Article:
In modern life we’re familiar with the idea of add-ons. Maybe you buy something big, like a car or a holiday, and discover that only a basic specification is included in the listed price: to get the exact one you want, you have to add on this or that or the other – all at extra cost, of course!
It’s not just products, either, where we see this approach at work in our culture – anyone who uses Youtube will very quickly be bombarded with ads from various entrepreneurs promising that they have some sort of special insight that ‘they don’t want you to know’, and that if you click on this link (and pay your money, of course), you can be healthier/more successful/make a small fortune/insert desired lifestyle outcome here.
Whether it’s commodities or something deeper about the way we live, the underlying idea is that the basic product is OK, but it could (and should) be better. We need add-ons. And even better if these ‘add-ons’ are some sort of secret or special knowledge that not everyone has discovered, making you part of an exclusive club, or group of people.
Sadly, we can apply this principle to the spiritual life as well – in fact, I fear that the subtle but pervasive effects of the culture in which we live have made us more susceptible to this way of thinking about the spiritual life than for many generations. We are encouraged to take a ‘consumer’ approach to the spiritual supermarket as well. Following Jesus is all very well, but there’s a whole lot of other great ideas and techniques out there. Why not add a bit of this or a bit of that, otherwise surely our beliefs are too ‘narrow’?
Part of the appeal is that these practices are often dressed up as ‘wellbeing’ or ‘health/leisure’ activities (and it’s always useful to ask if there is in fact a spiritual belief system hidden behind these innocuous-looking endeavours) – but today’s passage reminds us that this kind of temptation is nothing new. Our ‘ultra-modern’ society, ironically, looks very much like the world St. Paul and the church in Colosse inhabited. The tiny group of Christians who received this letter faced exactly the same challenges: a culture of wandering teachers and mystics offering spiritual add-ons and secret knowledge (for a price, obviously).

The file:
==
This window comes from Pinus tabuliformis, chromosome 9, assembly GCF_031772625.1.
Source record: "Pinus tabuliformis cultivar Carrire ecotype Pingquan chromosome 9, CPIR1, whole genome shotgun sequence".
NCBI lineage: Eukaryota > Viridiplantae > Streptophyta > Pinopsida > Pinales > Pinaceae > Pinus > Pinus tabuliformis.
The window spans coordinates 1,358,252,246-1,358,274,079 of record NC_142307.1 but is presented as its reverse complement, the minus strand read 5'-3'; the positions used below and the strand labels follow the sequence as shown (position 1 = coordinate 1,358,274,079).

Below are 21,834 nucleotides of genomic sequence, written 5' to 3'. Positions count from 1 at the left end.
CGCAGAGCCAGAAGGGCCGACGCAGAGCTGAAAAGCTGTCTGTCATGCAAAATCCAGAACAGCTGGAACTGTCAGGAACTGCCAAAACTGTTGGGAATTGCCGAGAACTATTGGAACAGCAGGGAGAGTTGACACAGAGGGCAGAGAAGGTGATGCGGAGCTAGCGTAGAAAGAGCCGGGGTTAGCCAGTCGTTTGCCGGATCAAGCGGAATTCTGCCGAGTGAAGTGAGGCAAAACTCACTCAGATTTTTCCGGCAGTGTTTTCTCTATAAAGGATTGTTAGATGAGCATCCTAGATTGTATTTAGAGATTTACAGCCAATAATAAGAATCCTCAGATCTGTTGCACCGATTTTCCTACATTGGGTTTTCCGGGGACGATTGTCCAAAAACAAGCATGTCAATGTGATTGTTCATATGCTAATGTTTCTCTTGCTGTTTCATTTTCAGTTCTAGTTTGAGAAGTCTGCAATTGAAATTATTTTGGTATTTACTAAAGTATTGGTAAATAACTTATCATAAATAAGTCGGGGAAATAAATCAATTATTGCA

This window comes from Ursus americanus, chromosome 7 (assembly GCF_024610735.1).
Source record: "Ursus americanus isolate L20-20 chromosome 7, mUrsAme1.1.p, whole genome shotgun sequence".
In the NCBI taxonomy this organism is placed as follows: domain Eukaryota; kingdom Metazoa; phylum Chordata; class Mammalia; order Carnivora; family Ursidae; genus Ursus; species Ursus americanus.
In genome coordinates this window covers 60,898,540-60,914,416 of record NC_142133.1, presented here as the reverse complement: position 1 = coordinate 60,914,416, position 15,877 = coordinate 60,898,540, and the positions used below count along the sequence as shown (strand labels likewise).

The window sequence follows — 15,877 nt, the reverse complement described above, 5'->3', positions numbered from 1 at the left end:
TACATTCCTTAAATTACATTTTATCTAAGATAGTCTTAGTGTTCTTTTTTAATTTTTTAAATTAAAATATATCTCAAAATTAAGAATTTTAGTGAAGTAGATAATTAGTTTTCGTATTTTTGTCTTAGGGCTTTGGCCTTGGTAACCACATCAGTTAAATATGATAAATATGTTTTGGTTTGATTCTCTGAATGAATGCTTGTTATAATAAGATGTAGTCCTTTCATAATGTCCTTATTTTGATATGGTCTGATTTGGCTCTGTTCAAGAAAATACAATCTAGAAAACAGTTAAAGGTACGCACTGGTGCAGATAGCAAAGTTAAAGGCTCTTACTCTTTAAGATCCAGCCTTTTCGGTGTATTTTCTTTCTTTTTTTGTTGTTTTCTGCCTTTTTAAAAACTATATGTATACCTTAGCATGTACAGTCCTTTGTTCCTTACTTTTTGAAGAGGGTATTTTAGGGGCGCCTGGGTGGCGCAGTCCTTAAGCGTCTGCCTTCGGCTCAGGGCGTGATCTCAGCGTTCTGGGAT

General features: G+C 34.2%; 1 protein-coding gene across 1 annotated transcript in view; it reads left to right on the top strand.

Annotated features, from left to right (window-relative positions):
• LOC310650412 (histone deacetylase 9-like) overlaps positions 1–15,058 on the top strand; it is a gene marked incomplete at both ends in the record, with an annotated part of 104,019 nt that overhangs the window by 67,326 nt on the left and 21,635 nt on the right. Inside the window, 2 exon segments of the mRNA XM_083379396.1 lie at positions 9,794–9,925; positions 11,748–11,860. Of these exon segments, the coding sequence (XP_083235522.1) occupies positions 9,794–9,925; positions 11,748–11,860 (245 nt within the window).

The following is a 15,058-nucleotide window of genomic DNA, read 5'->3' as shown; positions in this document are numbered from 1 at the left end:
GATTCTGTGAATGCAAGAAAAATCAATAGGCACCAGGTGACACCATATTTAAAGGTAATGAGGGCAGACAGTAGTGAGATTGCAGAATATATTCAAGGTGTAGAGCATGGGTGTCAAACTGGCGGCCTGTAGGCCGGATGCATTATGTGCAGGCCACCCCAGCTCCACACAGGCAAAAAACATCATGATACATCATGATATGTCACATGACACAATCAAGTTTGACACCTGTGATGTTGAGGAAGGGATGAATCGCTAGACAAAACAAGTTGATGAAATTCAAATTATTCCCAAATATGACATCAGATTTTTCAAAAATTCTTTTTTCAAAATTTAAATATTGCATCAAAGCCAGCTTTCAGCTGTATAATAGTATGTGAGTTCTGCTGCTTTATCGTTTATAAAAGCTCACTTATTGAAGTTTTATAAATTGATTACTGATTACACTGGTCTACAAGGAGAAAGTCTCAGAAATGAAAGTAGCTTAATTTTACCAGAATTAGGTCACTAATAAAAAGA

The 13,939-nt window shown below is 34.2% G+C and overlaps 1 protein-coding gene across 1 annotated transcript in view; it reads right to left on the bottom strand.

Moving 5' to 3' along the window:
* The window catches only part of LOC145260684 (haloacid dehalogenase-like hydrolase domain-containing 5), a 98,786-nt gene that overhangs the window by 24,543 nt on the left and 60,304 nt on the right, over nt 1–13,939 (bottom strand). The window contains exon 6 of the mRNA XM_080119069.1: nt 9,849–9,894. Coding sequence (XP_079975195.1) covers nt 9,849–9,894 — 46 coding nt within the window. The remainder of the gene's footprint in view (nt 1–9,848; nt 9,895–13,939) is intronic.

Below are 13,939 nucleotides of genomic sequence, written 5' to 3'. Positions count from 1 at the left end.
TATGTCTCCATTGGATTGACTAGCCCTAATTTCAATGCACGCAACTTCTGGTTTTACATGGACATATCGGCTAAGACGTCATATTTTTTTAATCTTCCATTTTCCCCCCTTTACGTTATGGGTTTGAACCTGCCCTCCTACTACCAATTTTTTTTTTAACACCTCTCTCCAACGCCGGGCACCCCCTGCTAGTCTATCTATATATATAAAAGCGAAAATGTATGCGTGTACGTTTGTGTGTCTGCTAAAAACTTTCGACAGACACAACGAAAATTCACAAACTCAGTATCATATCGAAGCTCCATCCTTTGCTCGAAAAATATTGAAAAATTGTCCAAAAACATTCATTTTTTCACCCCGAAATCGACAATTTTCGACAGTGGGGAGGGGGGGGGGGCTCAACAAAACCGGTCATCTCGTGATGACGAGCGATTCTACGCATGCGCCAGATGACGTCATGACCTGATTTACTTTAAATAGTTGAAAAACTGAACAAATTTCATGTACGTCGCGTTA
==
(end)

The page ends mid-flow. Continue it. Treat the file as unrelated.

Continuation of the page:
And Paul’s advice is direct: Jesus is all you need. He is the full revelation of God (v9) – not just a bit or even a lot, but ‘all the fulness of the Deity… in bodily form’. You don’t need to add on other bits of secret knowledge, which he describes as like being ‘taken captive through hollow and deceptive philosophy’ – such things are either just empty tradition or, more sinisterly, derive their power from ‘elemental spiritual forces’ (v8), which are certainly not forces which will bring us closer to God.
Although Paul is uncompromising in his advice, the point he is making is ultimately very good news indeed. In the spiritual life, Christ is all we need. We don’t need to add other bits and pieces – in fact any ‘upgrades’ are really downgrades, as we’ll see a bit later in the week. The path, therefore, to spiritual maturity is to go deeper into Christ. Since all the fulness of God lives in Christ, the deeper we go with Jesus, the richer our spiritual lives will be: (v10) ‘in Christ you have been brought to fulness.’ Today, let’s choose to trust St Paul’s advice and resolve to seek the Lord Jesus Christ more single-mindedly – and may God graciously grant us this beautiful desire of our heart.